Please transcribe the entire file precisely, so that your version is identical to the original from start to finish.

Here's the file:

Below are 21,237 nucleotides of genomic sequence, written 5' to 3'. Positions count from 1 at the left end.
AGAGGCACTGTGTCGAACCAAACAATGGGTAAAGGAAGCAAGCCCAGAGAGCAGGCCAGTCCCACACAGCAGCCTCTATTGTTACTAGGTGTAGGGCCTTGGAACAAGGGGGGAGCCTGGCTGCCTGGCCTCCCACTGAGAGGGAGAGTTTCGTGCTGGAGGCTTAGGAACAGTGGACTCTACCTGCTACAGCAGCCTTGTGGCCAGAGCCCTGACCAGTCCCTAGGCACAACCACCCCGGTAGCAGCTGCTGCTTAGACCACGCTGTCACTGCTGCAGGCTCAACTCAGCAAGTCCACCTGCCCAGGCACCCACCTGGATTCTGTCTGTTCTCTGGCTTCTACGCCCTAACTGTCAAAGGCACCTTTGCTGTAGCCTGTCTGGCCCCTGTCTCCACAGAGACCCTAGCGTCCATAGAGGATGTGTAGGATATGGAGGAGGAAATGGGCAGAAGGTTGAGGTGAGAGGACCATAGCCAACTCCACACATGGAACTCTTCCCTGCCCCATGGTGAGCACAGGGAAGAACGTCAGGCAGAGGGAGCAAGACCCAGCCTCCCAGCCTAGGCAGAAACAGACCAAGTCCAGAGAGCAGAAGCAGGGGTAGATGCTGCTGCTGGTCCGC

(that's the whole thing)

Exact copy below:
Below are 21,237 nucleotides of genomic sequence, written 5' to 3'. Positions count from 1 at the left end.
AGAGGCACTGTGTCGAACCAAACAATGGGTAAAGGAAGCAAGCCCAGAGAGCAGGCCAGTCCCACACAGCAGCCTCTATTGTTACTAGGTGTAGGGCCTTGGAACAAGGGGGGAGCCTGGCTGCCTGGCCTCCCACTGAGAGGGAGAGTTTCGTGCTGGAGGCTTAGGAACAGTGGACTCTACCTGCTACAGCAGCCTTGTGGCCAGAGCCCTGACCAGTCCCTAGGCACAACCACCCCGGTAGCAGCTGCTGCTTAGACCACGCTGTCACTGCTGCAGGCTCAACTCAGCAAGTCCACCTGCCCAGGCACCCACCTGGATTCTGTCTGTTCTCTGGCTTCTACGCCCTAACTGTCAAAGGCACCTTTGCTGTAGCCTGTCTGGCCCCTGTCTCCACAGAGACCCTAGCGTCCATAGAGGATGTGTAGGATATGGAGGAGGAAATGGGCAGAAGGTTGAGGTGAGAGGACCATAGCCAACTCCACACATGGAACTCTTCCCTGCCCCATGGTGAGCACAGGGAAGAACGTCAGGCAGAGGGAGCAAGACCCAGCCTCCCAGCCTAGGCAGAAACAGACCAAGTCCAGAGAGCAGAAGCAGGGGTAGATGCTGCTGCTGGTCCGC